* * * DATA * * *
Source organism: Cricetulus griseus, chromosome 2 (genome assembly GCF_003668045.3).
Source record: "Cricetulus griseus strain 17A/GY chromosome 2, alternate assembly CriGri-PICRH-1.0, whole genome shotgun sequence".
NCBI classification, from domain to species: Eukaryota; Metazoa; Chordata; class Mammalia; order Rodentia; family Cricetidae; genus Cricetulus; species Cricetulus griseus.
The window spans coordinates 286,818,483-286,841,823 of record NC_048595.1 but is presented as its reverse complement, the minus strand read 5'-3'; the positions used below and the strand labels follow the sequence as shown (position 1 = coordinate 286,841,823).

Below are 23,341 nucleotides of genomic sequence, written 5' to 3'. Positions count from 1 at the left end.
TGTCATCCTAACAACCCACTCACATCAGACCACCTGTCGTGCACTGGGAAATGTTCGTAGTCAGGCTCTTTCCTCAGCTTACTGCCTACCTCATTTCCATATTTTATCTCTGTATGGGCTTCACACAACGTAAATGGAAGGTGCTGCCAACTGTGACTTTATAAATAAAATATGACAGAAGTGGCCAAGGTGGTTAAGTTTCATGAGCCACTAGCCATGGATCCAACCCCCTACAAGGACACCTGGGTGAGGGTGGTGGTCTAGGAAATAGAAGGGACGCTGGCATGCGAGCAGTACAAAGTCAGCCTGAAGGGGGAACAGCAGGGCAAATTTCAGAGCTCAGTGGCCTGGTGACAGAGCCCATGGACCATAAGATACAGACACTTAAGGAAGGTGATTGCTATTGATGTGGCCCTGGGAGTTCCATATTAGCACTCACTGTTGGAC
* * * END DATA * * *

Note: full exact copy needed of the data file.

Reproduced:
Source organism: Cricetulus griseus, chromosome 2 (genome assembly GCF_003668045.3).
Source record: "Cricetulus griseus strain 17A/GY chromosome 2, alternate assembly CriGri-PICRH-1.0, whole genome shotgun sequence".
NCBI classification, from domain to species: Eukaryota; Metazoa; Chordata; class Mammalia; order Rodentia; family Cricetidae; genus Cricetulus; species Cricetulus griseus.
The window spans coordinates 286,818,483-286,841,823 of record NC_048595.1 but is presented as its reverse complement, the minus strand read 5'-3'; the positions used below and the strand labels follow the sequence as shown (position 1 = coordinate 286,841,823).

Below are 23,341 nucleotides of genomic sequence, written 5' to 3'. Positions count from 1 at the left end.
TGTCATCCTAACAACCCACTCACATCAGACCACCTGTCGTGCACTGGGAAATGTTCGTAGTCAGGCTCTTTCCTCAGCTTACTGCCTACCTCATTTCCATATTTTATCTCTGTATGGGCTTCACACAACGTAAATGGAAGGTGCTGCCAACTGTGACTTTATAAATAAAATATGACAGAAGTGGCCAAGGTGGTTAAGTTTCATGAGCCACTAGCCATGGATCCAACCCCCTACAAGGACACCTGGGTGAGGGTGGTGGTCTAGGAAATAGAAGGGACGCTGGCATGCGAGCAGTACAAAGTCAGCCTGAAGGGGGAACAGCAGGGCAAATTTCAGAGCTCAGTGGCCTGGTGACAGAGCCCATGGACCATAAGATACAGACACTTAAGGAAGGTGATTGCTATTGATGTGGCCCTGGGAGTTCCATATTAGCACTCACTGTTGGAC